Timber Connectors and Metal Plate Fasteners

Timber connectors improve the transfer of loads by increasing the bearing area between the fasteners and the timber.

General Timber Connector types

  • Bolted down connectors that draw the members together,
  • Metal plate types that allow members to remain in the same plane

There are three types of bolted timber connectors,

  • Tooth plate connectors,
  • Split ring connectors,
  • Shear plate connectors.

Tooth Plate Connectors

Tooth plate connectors are made from cold rolled band steel or hot dipped galvanised mild steel. They are available in a variety of shapes and sizes, with diameters ranging from 38 to 165 mm. Larger connectors are available for use in glued-laminated members. They are mostly circular, but square and oval shapes are also available. The joints are normally held together by bolts installed with round or square washers of a size about half the diameter of the connectors used. They come with one-sided and double-sided toothing. 

The tooth plate connectors are used in laterally loaded timber-to-timber and steel-to-timber joints. They are pressed into the timber members to be connected. Double-sided tooth plate connectors are used in timber-to-timber joints; alternatively, pairs of single-sided connectors may be used back-to-back, if the joints should be demountable. Single-sided connectors are also used in steel-to-timber joints. Since the teeth are pressed into the timber, tooth plate connectors can only be used in timber or wood-based panel products with a characteristic density of not more than about 500kg/m3.


           Single-sided connector                              Double-sided connector

First, the bolt hole is drilled in the wood, then the connectors are placed between the timber members and the connection is pressed together. A hydraulic press or a high strength bolt is used as pressing the connector teeth into the timber requires considerable force and either. Only for small connector diameters up to 65 mm, mild steel bolt can be used. If bolts are used to press the connector teeth into the wood, large washers are required, otherwise the chance of crushing of the wood is higher. After pressing, the high strength bolt is replaced by the permanent mild steel bolt using washers. Coach screws may also be used in connection with tooth plates, as an alternative to bolts.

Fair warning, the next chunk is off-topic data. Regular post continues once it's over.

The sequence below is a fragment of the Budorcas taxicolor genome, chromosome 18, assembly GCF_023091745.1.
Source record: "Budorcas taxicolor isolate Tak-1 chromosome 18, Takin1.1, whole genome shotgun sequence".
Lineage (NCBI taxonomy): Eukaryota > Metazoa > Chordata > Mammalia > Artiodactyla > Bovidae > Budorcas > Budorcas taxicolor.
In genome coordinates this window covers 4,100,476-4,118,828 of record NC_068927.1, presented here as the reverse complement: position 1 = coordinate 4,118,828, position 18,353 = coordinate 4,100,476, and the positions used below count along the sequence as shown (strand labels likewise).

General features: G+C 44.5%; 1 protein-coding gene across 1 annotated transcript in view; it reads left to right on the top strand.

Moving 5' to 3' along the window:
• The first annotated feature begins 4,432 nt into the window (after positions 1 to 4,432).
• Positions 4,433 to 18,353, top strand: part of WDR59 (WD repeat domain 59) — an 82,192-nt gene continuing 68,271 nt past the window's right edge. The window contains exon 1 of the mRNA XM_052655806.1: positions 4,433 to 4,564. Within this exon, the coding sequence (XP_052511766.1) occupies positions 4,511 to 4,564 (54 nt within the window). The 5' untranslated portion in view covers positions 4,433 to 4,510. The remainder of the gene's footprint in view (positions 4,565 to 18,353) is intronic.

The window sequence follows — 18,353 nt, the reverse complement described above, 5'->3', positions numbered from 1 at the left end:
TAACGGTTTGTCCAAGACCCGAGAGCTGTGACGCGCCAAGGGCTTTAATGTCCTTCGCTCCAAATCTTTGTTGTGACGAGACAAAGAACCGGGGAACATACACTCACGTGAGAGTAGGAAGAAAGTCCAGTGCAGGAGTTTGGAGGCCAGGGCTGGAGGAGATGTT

In single-sided tooth plate connections, the load is transferred by shear in the bolt. In a double-sided tooth plate connector joint the load is transferred from one timber member to the other through embedding stresses into the teeth of the connector and through the plate, into the teeth on the opposite side. In single-sided connections, the hole diameter in the tooth plate corresponds to the bolt diameter plus a small tolerance. Due to this tolerance, a larger initial slip can be expected in single-sided connections.

  • Single-sided and double-sided tooth plate connectors transfer the load directly between the surfaces of the members that are in contact.
  • Double-sided tooth plate connector joints are used in laterally loaded timber-to-timber connections, whilst single-sided tooth plate connector joints can be used in steel-to-timber connections and in demountable timber-to-timber joints.
  • Connector and timber dimensions, as well as the load-carrying capacity of the bolt are the primary influences on the connection strength.
  • Connection stiffness depends mainly on connector diameter and the timber density.
  • Tooth plate connector joints cannot easily be used for timbers with a characteristic density of more than about 500kg/m3.

Split Rings and Shear Plates

Split rings and shear plates are formed from steel, aluminium cast alloy, cast iron, zinc plated, galvanised steel and stainless steel. Diameters vary from 60 to 260 mm. They are circular and are placed in pre-cut grooves produced by rotary cutters. Split ring connector units consist of one split-ring with bolt, washers and nut. The split ring may be of parallel or bevel-sided form. The bevel-sided form is claimed to be easier to insert and to give greater load capacity.

Split ring and shear-plate connectors are used in laterally loaded timber-to-timber and steel-to-timber joints. Split ring connectors are exclusively applied in timber-to-timber joints, whilst shear-plate connectors may be used for steel-to-timber as well. Shear-plate connectors are normally installed before the assembly of the structure. These joints are demountable.